Fiona McQuarrie is associate professor in the school of business at the University of the Fraser Valley
Prime Minister Justin Trudeau and Finance Minister Bill Morneau have both recently told workers that they need to get used to "job churn" and "precarious work." They were referring to the increasing prevalence of short-term, non-permanent jobs in the Canadian labour market.
But it's a mistake to treat this as a norm we have to accept. Federal and provincial governments can change this situation and reduce the negative effects of uncertain work arrangements.
Organizational theorist Chris Grey points out that the structures of markets and organizations are not dictated by unknown, uncontrollable forces. They exist as they do because of decisions made by people. Obviously, a complex system such as a national labour market is affected by multiple decisions made over extended periods of time. But governments can make choices that affect the employment opportunities available to Canadians.
For 40 years, full-time work has represented 52 per cent to 58 per cent of employment in Canada. However, there has been a steady decline in the numbers of young workers (between the ages of 17 and 24) and men working full time. This decline is usually attributed to fewer jobs in goods-producing industries and more jobs in service-based industries, where part-time and non-permanent work arrangements are more common.
And as a result of globalization and increased competition, organizations are under greater pressure to grow and to produce profits more quickly. Labour costs are a significant operating expense, so these become a prime target for cost containment. Organizational growth and profitability are easier to achieve when part-time or non-permanent work arrangements allow employers to adjust the size and use of their work force as needed.
However, job churn and precarious employment incur other costs. High turnover requires employers to continually invest in recruiting, hiring and training. Employees relying on part-time or precarious work suffer stress from struggling to meet living expenses; they are usually unable to make major financial investments such as buying real estate or saving for retirement.
It's been argued that workers, particularly millennials, want flexibility in jobs and careers – but workers taking part-time or short-term jobs may be doing so because they have no alternative.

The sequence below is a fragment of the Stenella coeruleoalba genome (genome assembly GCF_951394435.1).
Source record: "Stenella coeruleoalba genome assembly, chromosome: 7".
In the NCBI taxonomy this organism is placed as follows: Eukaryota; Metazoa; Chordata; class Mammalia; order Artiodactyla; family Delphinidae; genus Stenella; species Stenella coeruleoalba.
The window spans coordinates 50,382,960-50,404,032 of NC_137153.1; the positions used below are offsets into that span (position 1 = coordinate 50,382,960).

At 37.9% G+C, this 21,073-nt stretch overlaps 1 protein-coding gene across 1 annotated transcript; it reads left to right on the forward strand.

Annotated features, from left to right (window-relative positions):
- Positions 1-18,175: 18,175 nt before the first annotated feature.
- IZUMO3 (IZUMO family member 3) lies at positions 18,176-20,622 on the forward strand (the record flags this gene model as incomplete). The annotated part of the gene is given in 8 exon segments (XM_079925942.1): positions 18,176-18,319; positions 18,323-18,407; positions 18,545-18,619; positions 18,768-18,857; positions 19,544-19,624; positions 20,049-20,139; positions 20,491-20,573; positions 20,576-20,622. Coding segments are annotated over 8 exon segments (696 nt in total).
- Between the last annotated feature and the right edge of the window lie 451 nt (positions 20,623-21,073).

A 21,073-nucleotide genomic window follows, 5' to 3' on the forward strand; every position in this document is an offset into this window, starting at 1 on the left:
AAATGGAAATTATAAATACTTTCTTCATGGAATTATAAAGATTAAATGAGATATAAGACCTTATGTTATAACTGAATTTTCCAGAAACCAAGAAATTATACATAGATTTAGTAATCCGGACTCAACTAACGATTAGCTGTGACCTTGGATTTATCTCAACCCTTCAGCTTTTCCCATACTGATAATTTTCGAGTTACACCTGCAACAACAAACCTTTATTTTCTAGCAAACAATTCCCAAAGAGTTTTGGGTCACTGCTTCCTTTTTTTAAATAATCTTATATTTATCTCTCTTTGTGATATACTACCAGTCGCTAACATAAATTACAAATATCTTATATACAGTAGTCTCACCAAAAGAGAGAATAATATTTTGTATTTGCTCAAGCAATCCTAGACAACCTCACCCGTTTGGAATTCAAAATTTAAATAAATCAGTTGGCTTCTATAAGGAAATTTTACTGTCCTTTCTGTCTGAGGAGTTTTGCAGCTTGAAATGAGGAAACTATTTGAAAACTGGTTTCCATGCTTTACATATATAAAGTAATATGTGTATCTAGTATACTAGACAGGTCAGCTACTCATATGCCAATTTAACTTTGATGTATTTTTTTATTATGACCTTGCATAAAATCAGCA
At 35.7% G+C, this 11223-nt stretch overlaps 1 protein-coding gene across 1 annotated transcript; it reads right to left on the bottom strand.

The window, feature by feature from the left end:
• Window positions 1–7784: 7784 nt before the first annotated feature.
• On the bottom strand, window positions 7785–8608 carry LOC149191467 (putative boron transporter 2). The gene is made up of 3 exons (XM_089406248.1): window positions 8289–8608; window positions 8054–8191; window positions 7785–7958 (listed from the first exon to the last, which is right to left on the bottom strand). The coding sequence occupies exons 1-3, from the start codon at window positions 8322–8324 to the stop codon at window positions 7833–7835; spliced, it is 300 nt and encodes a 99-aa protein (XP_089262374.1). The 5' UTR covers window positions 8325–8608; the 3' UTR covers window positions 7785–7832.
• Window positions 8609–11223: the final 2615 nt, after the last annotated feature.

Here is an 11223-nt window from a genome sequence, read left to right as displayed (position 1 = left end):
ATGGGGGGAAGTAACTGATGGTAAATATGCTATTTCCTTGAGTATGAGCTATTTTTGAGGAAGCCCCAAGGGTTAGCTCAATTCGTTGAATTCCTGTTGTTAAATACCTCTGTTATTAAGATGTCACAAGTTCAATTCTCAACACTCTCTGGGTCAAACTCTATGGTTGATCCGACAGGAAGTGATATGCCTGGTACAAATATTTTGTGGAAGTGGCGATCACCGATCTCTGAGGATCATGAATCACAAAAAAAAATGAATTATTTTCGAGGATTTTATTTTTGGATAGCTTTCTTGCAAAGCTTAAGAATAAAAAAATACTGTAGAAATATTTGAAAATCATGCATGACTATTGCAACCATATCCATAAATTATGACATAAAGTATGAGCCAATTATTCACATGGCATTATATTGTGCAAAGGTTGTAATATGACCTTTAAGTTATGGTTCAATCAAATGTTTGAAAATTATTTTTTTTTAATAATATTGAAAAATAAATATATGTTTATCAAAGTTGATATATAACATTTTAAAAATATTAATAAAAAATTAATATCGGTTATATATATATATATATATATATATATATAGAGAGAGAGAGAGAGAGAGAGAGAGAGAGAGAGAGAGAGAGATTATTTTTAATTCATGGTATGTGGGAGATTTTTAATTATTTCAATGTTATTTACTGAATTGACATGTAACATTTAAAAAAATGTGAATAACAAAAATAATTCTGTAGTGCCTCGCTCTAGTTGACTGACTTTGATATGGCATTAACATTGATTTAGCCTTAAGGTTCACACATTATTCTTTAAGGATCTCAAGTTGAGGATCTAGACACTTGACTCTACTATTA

Employers' and employees' attitudes toward each other also play into this. The "psychological contract" model suggests that employee-employer relationships are based on reciprocal unspoken expectations. Employers expect employees to be productive and to be committed to the organization, and employees expect to be treated fairly and with respect. Canadian employee engagement rates have stagnated or worsened as the amount of precarious work in Canada has increased, so it is not unreasonable to suggest that Canadian employers relying on precarious work arrangements may be perceived by employees as not worth their loyalty. That, in turn, may cause more turnover or dissatisfaction.
Governments cannot dictate the kinds of jobs employers offer, but governments can certainly incentivize employer behaviour that facilitates stable employment. For example, tax benefits or subsidies for employers can be linked not only to the numbers but the types of jobs created.
Strong labour codes and employment standards legislation, and adequate support for the monitoring and enforcement, can discourage employers from using temporary or part-time work arrangements to undercut permanent full-time jobs, or from unduly exploiting precarious workers.
There will always be a need for flexibility. It's unrealistic to expect job churn and precarious employment to completely disappear. But telling workers to get used to these arrangements is the wrong approach. Governments can make choices that will support stable, reliable jobs. Doing so will improve Canadians' working lives, build healthy communities and economies and make a better society.